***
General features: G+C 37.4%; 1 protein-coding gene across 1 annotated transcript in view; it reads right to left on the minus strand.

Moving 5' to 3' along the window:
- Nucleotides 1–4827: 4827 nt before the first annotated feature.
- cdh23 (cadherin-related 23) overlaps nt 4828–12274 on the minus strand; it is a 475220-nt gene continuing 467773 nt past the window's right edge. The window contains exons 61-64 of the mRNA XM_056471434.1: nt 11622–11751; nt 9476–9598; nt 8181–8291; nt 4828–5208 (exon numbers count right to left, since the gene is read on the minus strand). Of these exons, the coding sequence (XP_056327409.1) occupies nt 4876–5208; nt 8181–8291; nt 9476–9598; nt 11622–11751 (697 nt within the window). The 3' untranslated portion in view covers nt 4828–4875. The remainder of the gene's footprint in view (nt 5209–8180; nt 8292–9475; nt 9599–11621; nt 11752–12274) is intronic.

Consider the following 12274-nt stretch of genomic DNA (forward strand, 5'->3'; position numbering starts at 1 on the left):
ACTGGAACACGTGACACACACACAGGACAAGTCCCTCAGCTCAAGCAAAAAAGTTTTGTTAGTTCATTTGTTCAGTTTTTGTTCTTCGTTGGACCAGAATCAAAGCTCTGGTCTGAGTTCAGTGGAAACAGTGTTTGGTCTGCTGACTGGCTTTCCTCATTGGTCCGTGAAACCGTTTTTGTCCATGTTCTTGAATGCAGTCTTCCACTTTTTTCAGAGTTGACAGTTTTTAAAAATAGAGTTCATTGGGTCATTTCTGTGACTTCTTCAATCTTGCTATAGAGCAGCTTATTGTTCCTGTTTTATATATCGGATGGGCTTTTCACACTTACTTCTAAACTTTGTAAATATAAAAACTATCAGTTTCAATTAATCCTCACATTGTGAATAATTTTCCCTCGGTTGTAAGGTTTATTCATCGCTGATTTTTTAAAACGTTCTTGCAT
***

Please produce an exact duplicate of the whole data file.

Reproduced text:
General features: G+C 37.4%; 1 protein-coding gene across 1 annotated transcript in view; it reads right to left on the minus strand.

Moving 5' to 3' along the window:
- Nucleotides 1–4827: 4827 nt before the first annotated feature.
- cdh23 (cadherin-related 23) overlaps nt 4828–12274 on the minus strand; it is a 475220-nt gene continuing 467773 nt past the window's right edge. The window contains exons 61-64 of the mRNA XM_056471434.1: nt 11622–11751; nt 9476–9598; nt 8181–8291; nt 4828–5208 (exon numbers count right to left, since the gene is read on the minus strand). Of these exons, the coding sequence (XP_056327409.1) occupies nt 4876–5208; nt 8181–8291; nt 9476–9598; nt 11622–11751 (697 nt within the window). The 3' untranslated portion in view covers nt 4828–4875. The remainder of the gene's footprint in view (nt 5209–8180; nt 8292–9475; nt 9599–11621; nt 11752–12274) is intronic.

Consider the following 12274-nt stretch of genomic DNA (forward strand, 5'->3'; position numbering starts at 1 on the left):
ACTGGAACACGTGACACACACACAGGACAAGTCCCTCAGCTCAAGCAAAAAAGTTTTGTTAGTTCATTTGTTCAGTTTTTGTTCTTCGTTGGACCAGAATCAAAGCTCTGGTCTGAGTTCAGTGGAAACAGTGTTTGGTCTGCTGACTGGCTTTCCTCATTGGTCCGTGAAACCGTTTTTGTCCATGTTCTTGAATGCAGTCTTCCACTTTTTTCAGAGTTGACAGTTTTTAAAAATAGAGTTCATTGGGTCATTTCTGTGACTTCTTCAATCTTGCTATAGAGCAGCTTATTGTTCCTGTTTTATATATCGGATGGGCTTTTCACACTTACTTCTAAACTTTGTAAATATAAAAACTATCAGTTTCAATTAATCCTCACATTGTGAATAATTTTCCCTCGGTTGTAAGGTTTATTCATCGCTGATTTTTTAAAACGTTCTTGCAT